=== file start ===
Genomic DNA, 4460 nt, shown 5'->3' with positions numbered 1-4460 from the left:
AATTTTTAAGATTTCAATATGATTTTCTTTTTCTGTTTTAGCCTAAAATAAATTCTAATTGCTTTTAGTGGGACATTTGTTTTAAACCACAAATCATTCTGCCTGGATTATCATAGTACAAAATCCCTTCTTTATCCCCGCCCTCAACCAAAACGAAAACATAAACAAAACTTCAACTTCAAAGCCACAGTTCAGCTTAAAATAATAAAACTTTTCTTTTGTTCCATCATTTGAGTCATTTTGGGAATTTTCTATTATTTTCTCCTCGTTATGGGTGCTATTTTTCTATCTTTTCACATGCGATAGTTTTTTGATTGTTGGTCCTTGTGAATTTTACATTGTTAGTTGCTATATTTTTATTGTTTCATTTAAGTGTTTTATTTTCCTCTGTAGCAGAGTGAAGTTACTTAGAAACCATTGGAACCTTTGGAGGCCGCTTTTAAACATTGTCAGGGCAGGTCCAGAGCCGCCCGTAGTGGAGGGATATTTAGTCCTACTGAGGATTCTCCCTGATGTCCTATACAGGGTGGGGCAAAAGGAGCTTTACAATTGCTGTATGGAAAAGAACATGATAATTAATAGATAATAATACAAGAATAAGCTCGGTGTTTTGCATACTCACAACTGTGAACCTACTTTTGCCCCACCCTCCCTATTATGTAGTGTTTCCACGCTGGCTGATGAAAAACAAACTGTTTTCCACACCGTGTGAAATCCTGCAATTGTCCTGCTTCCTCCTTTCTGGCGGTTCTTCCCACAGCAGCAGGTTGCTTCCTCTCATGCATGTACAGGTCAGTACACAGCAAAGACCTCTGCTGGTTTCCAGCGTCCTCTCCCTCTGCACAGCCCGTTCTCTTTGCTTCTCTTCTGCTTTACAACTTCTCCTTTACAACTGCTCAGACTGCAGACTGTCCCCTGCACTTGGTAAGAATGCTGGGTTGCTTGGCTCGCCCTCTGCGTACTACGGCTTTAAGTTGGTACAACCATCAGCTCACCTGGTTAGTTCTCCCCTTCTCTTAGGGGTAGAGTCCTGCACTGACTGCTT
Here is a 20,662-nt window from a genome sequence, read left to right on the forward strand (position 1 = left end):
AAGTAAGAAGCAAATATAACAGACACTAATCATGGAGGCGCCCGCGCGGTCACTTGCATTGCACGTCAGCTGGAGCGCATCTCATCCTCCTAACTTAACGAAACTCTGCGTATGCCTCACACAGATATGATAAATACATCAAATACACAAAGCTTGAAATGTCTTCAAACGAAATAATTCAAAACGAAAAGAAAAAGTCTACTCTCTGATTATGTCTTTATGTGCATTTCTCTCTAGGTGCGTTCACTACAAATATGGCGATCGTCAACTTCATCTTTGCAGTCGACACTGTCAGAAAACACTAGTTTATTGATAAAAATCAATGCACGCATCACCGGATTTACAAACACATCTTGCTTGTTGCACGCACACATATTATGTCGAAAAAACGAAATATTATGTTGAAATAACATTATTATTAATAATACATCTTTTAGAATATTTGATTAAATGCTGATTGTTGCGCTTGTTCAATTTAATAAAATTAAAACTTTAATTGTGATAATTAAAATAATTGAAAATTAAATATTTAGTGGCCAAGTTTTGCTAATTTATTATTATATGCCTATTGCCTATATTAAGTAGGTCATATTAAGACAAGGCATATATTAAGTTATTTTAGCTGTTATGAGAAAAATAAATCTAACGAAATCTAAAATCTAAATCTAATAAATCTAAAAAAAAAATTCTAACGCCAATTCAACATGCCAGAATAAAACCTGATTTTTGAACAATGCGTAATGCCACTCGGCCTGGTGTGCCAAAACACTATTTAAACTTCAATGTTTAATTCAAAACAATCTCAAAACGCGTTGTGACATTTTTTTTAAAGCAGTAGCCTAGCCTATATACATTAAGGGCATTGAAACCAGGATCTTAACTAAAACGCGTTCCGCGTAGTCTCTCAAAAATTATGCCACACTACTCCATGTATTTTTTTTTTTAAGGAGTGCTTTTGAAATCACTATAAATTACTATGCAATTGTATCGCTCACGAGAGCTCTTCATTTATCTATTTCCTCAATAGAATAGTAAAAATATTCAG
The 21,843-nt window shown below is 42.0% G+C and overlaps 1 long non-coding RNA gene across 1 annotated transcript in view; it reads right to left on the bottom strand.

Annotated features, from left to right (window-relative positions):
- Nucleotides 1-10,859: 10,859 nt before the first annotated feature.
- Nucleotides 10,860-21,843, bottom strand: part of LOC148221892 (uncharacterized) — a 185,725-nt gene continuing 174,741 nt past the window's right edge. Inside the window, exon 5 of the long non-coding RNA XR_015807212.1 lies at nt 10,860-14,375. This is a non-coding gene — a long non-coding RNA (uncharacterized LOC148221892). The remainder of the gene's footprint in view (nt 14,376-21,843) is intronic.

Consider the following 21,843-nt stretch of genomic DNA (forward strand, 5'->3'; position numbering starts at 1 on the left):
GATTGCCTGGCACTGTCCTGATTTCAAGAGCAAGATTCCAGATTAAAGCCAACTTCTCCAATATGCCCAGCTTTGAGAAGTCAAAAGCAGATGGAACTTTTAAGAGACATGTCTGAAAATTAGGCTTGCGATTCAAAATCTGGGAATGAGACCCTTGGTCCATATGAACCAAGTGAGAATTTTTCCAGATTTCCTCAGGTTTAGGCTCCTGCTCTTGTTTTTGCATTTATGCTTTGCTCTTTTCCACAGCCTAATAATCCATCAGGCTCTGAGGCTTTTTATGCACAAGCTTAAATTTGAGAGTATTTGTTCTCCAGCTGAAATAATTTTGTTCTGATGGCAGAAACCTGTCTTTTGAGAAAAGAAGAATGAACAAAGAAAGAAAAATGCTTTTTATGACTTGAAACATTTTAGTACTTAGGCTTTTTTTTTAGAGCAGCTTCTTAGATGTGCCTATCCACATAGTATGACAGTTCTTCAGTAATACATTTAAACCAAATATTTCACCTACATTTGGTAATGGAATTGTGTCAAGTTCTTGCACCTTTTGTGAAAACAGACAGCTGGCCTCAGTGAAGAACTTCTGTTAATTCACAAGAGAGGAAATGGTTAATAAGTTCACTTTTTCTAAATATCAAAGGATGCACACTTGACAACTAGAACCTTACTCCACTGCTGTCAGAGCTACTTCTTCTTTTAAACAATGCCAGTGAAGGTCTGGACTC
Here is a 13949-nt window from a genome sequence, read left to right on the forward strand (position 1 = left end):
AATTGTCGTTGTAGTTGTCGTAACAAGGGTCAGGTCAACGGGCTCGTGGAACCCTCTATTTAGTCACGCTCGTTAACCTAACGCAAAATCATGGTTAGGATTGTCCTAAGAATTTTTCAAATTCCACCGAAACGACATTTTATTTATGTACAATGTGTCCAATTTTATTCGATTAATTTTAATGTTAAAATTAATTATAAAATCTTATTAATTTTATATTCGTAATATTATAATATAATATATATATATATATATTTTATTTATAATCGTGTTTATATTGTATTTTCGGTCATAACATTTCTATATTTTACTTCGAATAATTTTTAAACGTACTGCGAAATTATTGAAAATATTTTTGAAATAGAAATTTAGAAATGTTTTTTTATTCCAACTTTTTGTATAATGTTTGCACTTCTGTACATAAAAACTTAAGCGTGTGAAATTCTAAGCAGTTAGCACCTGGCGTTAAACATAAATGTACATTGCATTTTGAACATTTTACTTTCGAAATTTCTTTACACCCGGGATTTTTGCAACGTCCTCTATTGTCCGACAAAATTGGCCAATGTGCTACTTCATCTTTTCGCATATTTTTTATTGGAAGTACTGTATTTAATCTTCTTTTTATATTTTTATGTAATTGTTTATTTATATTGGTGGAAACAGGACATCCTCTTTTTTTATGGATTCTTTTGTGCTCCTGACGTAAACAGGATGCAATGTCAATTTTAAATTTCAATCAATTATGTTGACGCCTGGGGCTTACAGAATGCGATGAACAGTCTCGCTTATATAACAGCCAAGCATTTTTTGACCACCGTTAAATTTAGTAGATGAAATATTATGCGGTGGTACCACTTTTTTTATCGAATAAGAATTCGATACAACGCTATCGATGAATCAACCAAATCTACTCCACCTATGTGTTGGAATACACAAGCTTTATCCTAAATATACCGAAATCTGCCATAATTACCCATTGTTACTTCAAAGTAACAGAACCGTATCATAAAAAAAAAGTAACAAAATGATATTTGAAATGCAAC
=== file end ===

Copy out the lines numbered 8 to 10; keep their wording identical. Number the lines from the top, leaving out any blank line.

- Nucleotides 10,860-21,843, bottom strand: part of LOC148221892 (uncharacterized) — a 185,725-nt gene continuing 174,741 nt past the window's right edge. Inside the window, exon 5 of the long non-coding RNA XR_015807212.1 lies at nt 10,860-14,375. This is a non-coding gene — a long non-coding RNA (uncharacterized LOC148221892). The remainder of the gene's footprint in view (nt 14,376-21,843) is intronic.

Consider the following 21,843-nt stretch of genomic DNA (forward strand, 5'->3'; position numbering starts at 1 on the left):
GATTGCCTGGCACTGTCCTGATTTCAAGAGCAAGATTCCAGATTAAAGCCAACTTCTCCAATATGCCCAGCTTTGAGAAGTCAAAAGCAGATGGAACTTTTAAGAGACATGTCTGAAAATTAGGCTTGCGATTCAAAATCTGGGAATGAGACCCTTGGTCCATATGAACCAAGTGAGAATTTTTCCAGATTTCCTCAGGTTTAGGCTCCTGCTCTTGTTTTTGCATTTATGCTTTGCTCTTTTCCACAGCCTAATAATCCATCAGGCTCTGAGGCTTTTTATGCACAAGCTTAAATTTGAGAGTATTTGTTCTCCAGCTGAAATAATTTTGTTCTGATGGCAGAAACCTGTCTTTTGAGAAAAGAAGAATGAACAAAGAAAGAAAAATGCTTTTTATGACTTGAAACATTTTAGTACTTAGGCTTTTTTTTTAGAGCAGCTTCTTAGATGTGCCTATCCACATAGTATGACAGTTCTTCAGTAATACATTTAAACCAAATATTTCACCTACATTTGGTAATGGAATTGTGTCAAGTTCTTGCACCTTTTGTGAAAACAGACAGCTGGCCTCAGTGAAGAACTTCTGTTAATTCACAAGAGAGGAAATGGTTAATAAGTTCACTTTTTCTAAATATCAAAGGATGCACACTTGACAACTAGAACCTTACTCCACTGCTGTCAGAGCTACTTCTTCTTTTAAACAATGCCAGTGAAGGTCTGGACTC